Which is perhaps right and proper. There's a recession on. But the rarely seen hair shirts donned by London agencies this week are surely a little misplaced.
Of course, plenty of agencies are concerned about how a trip to the South of France might appear in the midst of budget cuts, pay freezes and redundancies. But it does rather pre-suppose that Cannes is only ever really about eating, drinking and generally carousing in the sunshine, perhaps punctuated by a trip to collect the odd award if you're lucky or even good at your job.
Yes, in a good year, there's plenty of fun to be had. Which is perhaps right. Because, after all, a few days in Cannes is a great way of rewarding hard work and award-winning work. But in a tough year, is it really true that there's no point going to Cannes?
Of course there's a point (which is why I'll be there by the time you read this). For a start, as the industry wrestles with its outmoded silos and tries to work through a more integrated approach, Cannes is a melting pot for all the different disciplines. Yes, they are as siloed in Cannes as they are in London: rarely does the DM contingent sip Domaine D'Ott with the media execs, and media and creative don't mix well. But if you want a snapshot of the best work across the board, Cannes is where to find it.
And there's no better place this week to hear some of the best thinkers from the global communications industry, from Google's Eric Schmidt to Steve Ballmer, Martin Sorrell and, er, Bob Geldof. This year, more than ever, Cannes is a place for learning.
On the subject of learning, let's not deny that there are a few creative lessons to be had too. Halfway through the awards week and the British booty is thin on the ground. Which might, of course, be for all the usual reasons we trot out when we get our creative asses whipped.
Those foreign jurors don't understand the nuances of our language or our humour enough to "get" our ads.
Lowest common denominator simple ideas (rather than the beautifully multi-layered campaigns we excel at) tend to have a headstart. Funny animals and fart jokes rule.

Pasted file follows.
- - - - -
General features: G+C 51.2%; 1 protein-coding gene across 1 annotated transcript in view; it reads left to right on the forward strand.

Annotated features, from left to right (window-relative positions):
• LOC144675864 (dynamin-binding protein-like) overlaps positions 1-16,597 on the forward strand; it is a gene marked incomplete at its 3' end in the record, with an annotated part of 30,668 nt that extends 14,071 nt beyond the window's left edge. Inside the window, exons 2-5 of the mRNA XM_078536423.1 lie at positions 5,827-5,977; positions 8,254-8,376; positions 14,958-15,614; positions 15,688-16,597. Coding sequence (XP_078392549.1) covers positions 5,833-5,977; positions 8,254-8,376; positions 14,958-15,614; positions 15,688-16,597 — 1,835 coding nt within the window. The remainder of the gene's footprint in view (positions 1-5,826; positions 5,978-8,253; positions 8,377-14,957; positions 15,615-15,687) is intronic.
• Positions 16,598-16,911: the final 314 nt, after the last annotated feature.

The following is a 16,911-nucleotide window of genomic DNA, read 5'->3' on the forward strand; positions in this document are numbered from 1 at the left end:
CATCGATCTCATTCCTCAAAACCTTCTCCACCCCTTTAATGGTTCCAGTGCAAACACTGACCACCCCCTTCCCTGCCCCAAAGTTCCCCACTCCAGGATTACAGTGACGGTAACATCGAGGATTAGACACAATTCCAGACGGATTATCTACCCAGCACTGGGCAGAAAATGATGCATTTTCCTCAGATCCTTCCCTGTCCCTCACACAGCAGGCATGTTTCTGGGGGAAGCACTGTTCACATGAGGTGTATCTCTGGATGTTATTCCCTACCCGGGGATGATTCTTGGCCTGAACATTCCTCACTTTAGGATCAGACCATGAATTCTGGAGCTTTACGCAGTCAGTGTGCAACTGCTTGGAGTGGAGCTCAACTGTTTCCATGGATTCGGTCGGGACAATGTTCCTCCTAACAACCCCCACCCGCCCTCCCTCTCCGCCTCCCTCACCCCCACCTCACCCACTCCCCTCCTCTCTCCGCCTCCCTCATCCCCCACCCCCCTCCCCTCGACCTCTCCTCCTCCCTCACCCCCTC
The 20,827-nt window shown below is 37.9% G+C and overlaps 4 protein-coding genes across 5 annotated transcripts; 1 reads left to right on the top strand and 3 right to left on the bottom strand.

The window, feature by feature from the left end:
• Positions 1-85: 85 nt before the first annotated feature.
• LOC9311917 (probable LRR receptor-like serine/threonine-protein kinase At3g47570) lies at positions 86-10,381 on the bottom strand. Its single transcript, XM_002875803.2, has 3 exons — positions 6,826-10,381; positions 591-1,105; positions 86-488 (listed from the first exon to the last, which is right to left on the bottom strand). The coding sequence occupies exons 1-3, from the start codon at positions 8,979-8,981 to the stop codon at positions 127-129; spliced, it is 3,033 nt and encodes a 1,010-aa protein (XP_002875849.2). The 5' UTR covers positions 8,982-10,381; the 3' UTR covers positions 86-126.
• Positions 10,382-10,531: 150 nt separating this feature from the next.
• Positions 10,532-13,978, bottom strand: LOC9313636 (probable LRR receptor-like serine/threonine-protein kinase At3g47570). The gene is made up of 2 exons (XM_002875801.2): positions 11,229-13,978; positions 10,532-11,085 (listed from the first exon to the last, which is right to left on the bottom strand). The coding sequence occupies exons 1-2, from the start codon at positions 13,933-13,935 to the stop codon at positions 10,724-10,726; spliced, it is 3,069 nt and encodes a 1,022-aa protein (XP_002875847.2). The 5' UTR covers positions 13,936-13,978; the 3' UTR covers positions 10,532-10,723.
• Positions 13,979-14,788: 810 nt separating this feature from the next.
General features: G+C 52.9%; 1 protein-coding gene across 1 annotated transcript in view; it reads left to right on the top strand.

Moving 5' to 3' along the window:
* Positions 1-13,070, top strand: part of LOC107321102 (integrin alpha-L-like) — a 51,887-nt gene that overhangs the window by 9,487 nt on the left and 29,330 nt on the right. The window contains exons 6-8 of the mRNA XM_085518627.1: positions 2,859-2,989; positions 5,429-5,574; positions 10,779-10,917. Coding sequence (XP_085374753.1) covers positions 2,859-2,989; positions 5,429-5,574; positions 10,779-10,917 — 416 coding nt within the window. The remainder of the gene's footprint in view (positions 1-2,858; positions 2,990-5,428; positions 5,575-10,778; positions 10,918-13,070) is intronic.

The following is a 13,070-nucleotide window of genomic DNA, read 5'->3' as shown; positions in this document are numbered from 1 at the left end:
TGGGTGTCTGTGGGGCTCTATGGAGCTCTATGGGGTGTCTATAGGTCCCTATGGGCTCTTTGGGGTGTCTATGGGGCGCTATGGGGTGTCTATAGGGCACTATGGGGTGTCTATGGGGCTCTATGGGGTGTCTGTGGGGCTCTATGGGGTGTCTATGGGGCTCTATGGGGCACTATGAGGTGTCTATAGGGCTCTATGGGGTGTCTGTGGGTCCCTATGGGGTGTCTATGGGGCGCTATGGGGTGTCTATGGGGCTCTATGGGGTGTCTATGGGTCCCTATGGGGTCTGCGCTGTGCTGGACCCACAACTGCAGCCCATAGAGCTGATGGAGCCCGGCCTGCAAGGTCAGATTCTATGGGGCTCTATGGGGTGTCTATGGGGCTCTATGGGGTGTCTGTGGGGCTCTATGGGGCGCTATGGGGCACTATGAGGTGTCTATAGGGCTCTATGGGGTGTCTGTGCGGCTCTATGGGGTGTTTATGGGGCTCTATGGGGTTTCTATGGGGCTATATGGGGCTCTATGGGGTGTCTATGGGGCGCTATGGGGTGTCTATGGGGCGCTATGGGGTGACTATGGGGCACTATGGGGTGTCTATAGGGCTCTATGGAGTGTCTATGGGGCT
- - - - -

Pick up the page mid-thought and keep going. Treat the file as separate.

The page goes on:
Ads without a "proper" client with "proper" commercial requirements (such as the Droga5 work that stormed D&AD this year) do better than those that actually have to sell stuff, quickly. We're simply too commercial.
Our advertising regulations are tougher, so we have less creative freedom.
And is that enough excuses now? Because isn't it also true that London simply hasn't delivered the goods in abundance this year? Of course, it's true that it's not always the best ads in the world that triumph at Cannes. But can we really convince ourselves that we've produced a breathtaking batch of work?
Cannes - and any other awards ceremony that's based on rigorous entry criteria, which weeds out scam ads and which is therefore respectable enough to have a value that transcends the creative community to have a relevance with clients - should be embraced as a celebration of creativity.
And there's never been a more important time to celebrate transformational creativity as a driver of business growth and a driver of economies. Creative awards are an important marker of this success, acknowledging individuals' creative expertise, attracting talent and clients to agencies, and inspiring future creative work.
It might be the right decision, for some agencies, to stay away from Cannes this year. But let's not confuse that with dismissing the value of creative awards. They're not just drivers of clients businesses, they're drivers of the ad industry itself.